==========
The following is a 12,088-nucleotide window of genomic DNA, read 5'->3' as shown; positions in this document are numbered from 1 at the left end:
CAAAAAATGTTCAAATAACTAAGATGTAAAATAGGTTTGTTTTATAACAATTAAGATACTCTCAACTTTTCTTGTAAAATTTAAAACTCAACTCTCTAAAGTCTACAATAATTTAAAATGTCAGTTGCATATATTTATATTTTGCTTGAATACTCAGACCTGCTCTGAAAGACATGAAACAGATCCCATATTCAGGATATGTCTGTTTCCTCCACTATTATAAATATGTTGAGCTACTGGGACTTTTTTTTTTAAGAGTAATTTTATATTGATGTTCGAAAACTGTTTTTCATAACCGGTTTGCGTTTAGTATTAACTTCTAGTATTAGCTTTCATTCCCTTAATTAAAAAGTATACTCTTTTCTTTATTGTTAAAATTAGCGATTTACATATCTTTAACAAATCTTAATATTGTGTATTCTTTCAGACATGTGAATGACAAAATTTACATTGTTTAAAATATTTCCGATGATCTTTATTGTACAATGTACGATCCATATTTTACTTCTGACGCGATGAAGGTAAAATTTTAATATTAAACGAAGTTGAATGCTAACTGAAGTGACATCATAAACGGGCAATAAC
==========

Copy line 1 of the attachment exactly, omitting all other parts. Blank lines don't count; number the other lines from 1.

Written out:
The following is a 12,088-nucleotide window of genomic DNA, read 5'->3' as shown; positions in this document are numbered from 1 at the left end: